the Insiders


June 8, 2012 5:54 PM


Retail on the Wagon

Price promotions are most often described as a drug -- just its shoppers getting the high and retailers getting the addiction....

Price promotions are most often described as a drug -- just its shoppers getting the high and retailers getting the addiction.

There are some, Macy's chief financial officer Karen Hoguet among them, who see promotions as something of a necessary evil. "We bought May Co., tried to reduce the coupons day one and it was a failure," Hoguet said. "It didn't work.... People love these coupons. They love thinking they got us. They love getting the value."

That's true. The counter argument is that when prices are jacked up only so they can be cut, no one's really getting any value. Ron Johnson, chief executive officer of J.C. Penney, who has forced customers to more or less go cold turkey, has been highlighting how ineffective the firm's old pricing scheme was. Over the past 10 years, Penney's average retail prices rose to $36 from $27, but the average discount to that ticket rose to 60 percent from 38 percent. The result? Over the past decade, Penney's shoppers saw the average retail price paid per item fall to $14 from $15.

The price promotions question reaches out far beyond Macy's and Penney's (it's just irresistible to start there given that they're two of the industry's biggest players and that they're butting heads so prominently right now).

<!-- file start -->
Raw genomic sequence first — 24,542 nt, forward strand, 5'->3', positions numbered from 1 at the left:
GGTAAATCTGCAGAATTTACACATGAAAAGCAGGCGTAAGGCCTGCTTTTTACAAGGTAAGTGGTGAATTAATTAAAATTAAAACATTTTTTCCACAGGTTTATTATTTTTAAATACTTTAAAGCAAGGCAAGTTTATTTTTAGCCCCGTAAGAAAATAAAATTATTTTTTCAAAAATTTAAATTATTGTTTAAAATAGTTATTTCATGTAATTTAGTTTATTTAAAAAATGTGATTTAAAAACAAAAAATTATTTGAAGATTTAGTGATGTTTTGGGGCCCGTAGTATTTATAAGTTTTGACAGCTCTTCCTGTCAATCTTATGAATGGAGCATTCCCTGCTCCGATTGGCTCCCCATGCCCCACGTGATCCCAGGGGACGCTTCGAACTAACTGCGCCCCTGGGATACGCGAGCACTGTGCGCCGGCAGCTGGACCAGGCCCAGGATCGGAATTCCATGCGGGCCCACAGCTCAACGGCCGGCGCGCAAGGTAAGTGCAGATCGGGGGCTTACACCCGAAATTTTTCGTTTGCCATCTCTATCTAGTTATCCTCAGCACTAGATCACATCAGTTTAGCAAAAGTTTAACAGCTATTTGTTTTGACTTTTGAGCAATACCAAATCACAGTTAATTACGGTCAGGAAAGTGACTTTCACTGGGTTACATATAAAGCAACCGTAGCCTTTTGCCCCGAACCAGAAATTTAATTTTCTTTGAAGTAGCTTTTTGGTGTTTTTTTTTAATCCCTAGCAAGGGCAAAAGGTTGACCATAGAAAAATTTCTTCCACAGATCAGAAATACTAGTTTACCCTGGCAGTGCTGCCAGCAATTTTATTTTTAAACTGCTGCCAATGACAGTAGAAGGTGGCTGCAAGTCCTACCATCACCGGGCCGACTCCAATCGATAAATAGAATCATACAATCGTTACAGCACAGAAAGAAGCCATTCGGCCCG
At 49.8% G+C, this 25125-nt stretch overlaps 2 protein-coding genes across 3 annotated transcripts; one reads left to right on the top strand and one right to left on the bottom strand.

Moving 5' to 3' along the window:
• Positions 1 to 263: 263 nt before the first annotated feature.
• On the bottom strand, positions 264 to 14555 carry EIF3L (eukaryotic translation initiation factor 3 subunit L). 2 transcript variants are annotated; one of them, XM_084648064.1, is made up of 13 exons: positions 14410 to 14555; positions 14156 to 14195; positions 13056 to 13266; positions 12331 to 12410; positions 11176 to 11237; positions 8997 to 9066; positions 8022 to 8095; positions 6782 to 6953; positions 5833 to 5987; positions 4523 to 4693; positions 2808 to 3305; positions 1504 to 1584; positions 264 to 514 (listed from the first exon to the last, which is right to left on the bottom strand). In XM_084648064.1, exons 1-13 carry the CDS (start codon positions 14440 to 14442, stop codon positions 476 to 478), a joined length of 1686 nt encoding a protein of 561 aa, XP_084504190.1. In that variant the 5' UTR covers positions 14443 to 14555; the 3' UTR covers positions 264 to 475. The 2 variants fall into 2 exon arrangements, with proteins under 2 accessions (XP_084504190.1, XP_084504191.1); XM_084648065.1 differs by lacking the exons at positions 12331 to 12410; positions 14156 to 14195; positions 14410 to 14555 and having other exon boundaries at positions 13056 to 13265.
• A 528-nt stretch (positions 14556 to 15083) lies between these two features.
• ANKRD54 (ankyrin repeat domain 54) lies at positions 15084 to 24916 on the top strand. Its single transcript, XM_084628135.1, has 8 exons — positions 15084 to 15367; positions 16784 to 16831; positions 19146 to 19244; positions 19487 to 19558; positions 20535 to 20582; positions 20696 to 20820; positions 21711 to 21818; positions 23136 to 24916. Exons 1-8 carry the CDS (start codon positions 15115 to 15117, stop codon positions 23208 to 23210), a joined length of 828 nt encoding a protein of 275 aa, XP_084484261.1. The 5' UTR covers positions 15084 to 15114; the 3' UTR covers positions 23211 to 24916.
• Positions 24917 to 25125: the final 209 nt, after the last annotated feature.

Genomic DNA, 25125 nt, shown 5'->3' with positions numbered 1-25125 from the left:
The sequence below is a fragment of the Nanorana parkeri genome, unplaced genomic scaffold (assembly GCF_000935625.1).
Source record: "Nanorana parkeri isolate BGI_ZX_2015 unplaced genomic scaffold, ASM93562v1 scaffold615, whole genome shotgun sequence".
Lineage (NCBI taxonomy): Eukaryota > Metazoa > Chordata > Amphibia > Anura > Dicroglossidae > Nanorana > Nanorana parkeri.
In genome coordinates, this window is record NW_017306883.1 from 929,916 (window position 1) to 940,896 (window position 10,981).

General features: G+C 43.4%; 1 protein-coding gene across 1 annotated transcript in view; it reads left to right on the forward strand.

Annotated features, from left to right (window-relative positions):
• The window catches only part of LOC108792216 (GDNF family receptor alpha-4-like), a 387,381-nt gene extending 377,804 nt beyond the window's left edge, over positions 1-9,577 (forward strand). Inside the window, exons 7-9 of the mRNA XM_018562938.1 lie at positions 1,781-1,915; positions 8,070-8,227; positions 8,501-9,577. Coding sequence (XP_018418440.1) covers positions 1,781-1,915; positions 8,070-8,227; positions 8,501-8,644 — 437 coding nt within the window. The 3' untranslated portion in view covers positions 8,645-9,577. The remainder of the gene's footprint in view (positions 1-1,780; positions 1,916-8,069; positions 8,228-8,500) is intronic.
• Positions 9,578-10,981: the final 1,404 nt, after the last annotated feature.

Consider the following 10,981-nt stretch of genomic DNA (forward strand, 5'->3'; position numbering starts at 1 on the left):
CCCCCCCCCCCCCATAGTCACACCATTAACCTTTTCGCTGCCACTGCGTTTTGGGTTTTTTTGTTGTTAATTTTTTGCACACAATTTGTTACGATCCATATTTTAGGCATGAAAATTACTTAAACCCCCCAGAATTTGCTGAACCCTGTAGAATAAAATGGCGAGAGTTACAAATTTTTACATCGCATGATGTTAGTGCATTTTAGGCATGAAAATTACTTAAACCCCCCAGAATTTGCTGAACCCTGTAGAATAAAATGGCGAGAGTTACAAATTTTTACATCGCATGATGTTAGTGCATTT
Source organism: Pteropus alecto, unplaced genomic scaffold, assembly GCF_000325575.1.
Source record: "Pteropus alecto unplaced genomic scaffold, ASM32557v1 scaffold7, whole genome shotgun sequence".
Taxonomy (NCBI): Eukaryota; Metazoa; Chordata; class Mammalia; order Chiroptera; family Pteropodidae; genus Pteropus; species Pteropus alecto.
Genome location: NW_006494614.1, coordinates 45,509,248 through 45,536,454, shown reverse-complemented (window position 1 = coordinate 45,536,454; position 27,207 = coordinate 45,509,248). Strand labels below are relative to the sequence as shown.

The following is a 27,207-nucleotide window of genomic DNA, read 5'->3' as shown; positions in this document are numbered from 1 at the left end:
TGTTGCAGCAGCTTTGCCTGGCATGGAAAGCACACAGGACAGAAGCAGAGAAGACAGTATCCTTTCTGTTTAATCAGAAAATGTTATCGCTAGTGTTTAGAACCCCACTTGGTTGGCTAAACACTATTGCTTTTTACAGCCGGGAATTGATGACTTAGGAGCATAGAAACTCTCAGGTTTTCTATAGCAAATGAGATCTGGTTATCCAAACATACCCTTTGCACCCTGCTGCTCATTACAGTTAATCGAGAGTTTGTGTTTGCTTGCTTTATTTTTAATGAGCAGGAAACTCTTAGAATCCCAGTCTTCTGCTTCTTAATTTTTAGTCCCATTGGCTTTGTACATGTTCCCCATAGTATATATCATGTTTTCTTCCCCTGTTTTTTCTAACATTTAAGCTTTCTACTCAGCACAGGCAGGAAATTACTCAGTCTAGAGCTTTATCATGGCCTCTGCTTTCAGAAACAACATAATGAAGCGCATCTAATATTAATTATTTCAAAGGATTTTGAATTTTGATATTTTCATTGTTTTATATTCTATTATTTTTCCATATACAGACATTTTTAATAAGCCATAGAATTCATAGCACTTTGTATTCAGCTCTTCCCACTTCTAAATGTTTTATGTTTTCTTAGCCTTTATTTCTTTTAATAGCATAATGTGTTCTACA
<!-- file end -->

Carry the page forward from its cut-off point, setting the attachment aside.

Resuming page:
* Guess stopped playing the promotional markdown game in the mall about 15 months ago and saw traffic in its stores slip in the high single digits in the first quarter. "The price-sensitive customer who used to come in has realized that we're not in that business anymore and she's not coming into the store," said Russell Bowers, vice president and cfo, retail, at Guess.

* Kay Krill, ceo of Ann Inc., said the Ann Taylor division has cut its promotions to bolster its brand. "We definitely have become more surgical in our approach to markdowns and promotions...and we are definitely improving our gross margin rate," she said.

My guess is that more retailers will try to take this route, a return to social drinking, so to speak. It's tough way forward but one the dynamics in the market seem to be forcing. The first step toward recovery is always acknowledging there's a problem and fashion's doing that now, finally.
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